I asked if he could do something about the rhodium plating. I
got it back, sized and stripped of rhodium the very next day. It
looks great, and now it matches the wedding set. If rhodium is so
hard to remove, how did he get it off? 

Kathy, rhodium is hard to remove chemically, because it’s more inert
than the metals it’s usually applied over. it sometimes can be
stripped, especially in cases where the rhodium is applied over a
nickel underplate, since the nickle layer can be chemically attacked
without attacking the base gold or silver, or the rhodium, which then
flakes off the rhodium layer. Still nasty to do, thus the prior
comments on removing rhodium.

But that doesn’t mean you can’t just buff it off. It is indeed
harder than the underlying metals likely are, but it’s on top, after
all, fully exposed to any buffing operation… All your jeweler did
was a good thorough buffing of the ring to remove the rhodium.
Especially platinum polishing compounds, which are hard enough
abrasives to quickly cut platinum or rhodium or other harder metals,
the rhodium comes off quickly and easily. The hard part is getting
out of recessed areas you cannot reach with a buff, should you need
to be this thorough…

cheers
Peter Rowe


#7

Hi,

I got it back, sized and stripped of rhodium the very next day. It
looks great, and now it matches the wedding set. If rhodium is so
hard to remove, how did he get it off? 

I think you were lucky to find that both of your rings are made from
a closely matched (colour etc) 14ct w/g alloy. They could have easily
looked a lot different.

To answer your question:

Your jeweler would have needed to file the area that was soldered or
hammered, then emery a slightly wider area before polishing. You
said you didn’t want the rhodium so he would have repolished the
whole ring. I assume there is no sign of any rhodium left so the
plating was probably not very thick and depending on the alloy a
quick buff might have taken most of it off. There may be some
residual areas that have plating still on them, but the areas where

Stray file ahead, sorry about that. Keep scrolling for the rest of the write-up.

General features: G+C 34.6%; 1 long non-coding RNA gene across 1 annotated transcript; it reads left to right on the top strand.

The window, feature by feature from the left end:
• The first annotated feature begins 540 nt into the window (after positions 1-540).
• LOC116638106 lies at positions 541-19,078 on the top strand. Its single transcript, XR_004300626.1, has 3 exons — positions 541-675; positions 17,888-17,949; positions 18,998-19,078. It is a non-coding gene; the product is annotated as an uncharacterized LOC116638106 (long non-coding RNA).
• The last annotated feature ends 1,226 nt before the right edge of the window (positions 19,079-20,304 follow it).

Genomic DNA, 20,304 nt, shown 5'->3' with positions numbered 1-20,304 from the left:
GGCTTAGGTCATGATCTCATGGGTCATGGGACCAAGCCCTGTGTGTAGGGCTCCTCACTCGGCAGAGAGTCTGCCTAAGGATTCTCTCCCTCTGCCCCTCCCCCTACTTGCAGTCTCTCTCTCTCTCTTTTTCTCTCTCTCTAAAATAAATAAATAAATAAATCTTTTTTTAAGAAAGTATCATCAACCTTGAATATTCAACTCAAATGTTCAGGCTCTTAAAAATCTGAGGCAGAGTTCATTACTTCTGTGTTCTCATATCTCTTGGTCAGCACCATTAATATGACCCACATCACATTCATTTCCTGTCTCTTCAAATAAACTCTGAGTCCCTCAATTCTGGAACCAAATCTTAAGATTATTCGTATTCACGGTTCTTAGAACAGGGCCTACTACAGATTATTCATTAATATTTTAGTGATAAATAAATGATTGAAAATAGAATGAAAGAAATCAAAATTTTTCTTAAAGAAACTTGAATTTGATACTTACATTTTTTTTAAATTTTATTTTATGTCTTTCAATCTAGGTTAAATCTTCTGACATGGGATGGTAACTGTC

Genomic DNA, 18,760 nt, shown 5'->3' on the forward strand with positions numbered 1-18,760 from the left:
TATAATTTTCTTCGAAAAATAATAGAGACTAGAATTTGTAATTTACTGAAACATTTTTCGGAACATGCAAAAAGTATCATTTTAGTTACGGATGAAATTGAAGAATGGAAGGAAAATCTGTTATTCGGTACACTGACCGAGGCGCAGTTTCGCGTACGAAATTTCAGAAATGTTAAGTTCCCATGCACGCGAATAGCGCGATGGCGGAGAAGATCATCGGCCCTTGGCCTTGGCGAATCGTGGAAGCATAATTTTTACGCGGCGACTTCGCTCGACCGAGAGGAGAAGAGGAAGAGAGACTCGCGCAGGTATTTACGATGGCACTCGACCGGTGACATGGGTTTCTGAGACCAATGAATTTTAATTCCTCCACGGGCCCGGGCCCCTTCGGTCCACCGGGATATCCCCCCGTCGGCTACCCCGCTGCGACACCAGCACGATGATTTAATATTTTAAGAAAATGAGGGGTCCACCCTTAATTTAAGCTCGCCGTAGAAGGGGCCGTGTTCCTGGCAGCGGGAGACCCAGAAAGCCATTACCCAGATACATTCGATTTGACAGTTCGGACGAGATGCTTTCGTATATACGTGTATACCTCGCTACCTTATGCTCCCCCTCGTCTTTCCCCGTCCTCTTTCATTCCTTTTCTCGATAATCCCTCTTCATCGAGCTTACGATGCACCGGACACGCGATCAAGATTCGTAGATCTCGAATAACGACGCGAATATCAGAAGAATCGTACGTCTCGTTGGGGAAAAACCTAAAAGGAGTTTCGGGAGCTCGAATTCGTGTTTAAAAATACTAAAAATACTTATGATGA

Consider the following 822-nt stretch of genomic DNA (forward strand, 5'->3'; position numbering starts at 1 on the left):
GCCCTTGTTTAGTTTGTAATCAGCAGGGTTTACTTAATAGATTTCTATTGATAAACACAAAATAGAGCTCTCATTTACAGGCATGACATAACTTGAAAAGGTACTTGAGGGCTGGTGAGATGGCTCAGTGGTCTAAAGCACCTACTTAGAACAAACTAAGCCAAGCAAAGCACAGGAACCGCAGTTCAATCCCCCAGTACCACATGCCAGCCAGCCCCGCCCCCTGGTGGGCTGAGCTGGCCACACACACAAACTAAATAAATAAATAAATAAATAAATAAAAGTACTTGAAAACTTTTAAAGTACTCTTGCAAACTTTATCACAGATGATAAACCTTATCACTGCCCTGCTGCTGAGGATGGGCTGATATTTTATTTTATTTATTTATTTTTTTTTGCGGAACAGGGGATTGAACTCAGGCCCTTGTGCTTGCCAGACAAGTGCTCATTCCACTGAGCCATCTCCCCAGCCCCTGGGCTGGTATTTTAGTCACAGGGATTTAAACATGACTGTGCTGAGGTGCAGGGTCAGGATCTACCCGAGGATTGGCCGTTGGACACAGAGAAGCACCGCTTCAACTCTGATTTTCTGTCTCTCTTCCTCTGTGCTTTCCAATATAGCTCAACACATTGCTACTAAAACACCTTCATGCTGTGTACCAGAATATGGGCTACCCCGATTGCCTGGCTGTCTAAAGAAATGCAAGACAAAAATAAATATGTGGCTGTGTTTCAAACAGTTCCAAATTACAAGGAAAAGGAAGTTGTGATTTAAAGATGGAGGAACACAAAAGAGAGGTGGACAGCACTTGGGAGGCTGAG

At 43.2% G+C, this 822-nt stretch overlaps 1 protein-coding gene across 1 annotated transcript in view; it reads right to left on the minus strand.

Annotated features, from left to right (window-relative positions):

the buff cant reach are usually hard to see and underexposed areas
don’t electroplate well, esp.’ in 14k.

I have never had to go past polishing the rhodium off. The most
inert alloys like platinum and fine gold are not affected by
sulphuric acid so for them it would be easy enough to reverse the
polarity (strip) the outlying layer and what happens then depends on
the other alloys in the mix. I suspect cyanide stripping would work
in this case, but I don’t know.

Platinum group alloys are the key.

I see which alloys: take rhodium the best, which can be dipped for
longer, which need extra attention etc, and I have found that any
fraction of platinum group metals (platinum/palladium etc) help a
lot.

Cheers,
Phillip

Rhodium is possibly the most precious metal:

It is the whitest platinum group alloy. It is less inert then
platinum.

Electroplated, it is hard (but scratchy - a long term problem for
exposed unmatched metals).

It is much more expensive then platinum. Diamonds love it.

&, It binds best with platinum group metals.

www.platinumsmith.com.au


#8

Hi Friends,

Can you tell me a way to easily remove a rhodium plating from a
sterling charm? I have a customer who wants to me oxidize a sterling
charm to match the rest of their charm bracelet, and unfortunately
the charm has been rhodium dipped. I steel-wooled it, but there are
just tons of crevices etc. that I can’t reach and of course those
areas need to take the Black Max.

Ideas?

Bonnie
Bonnie Alvarez
Owner, Birth Designs


#9

Hi - the best way is to get is stripped - ie reverse electroplated.
Assuming you don’t have the facilities yourself, you can get this
done cheaply by anybody who offers a rhodium plating service.

Best wishes
Harriet (UK)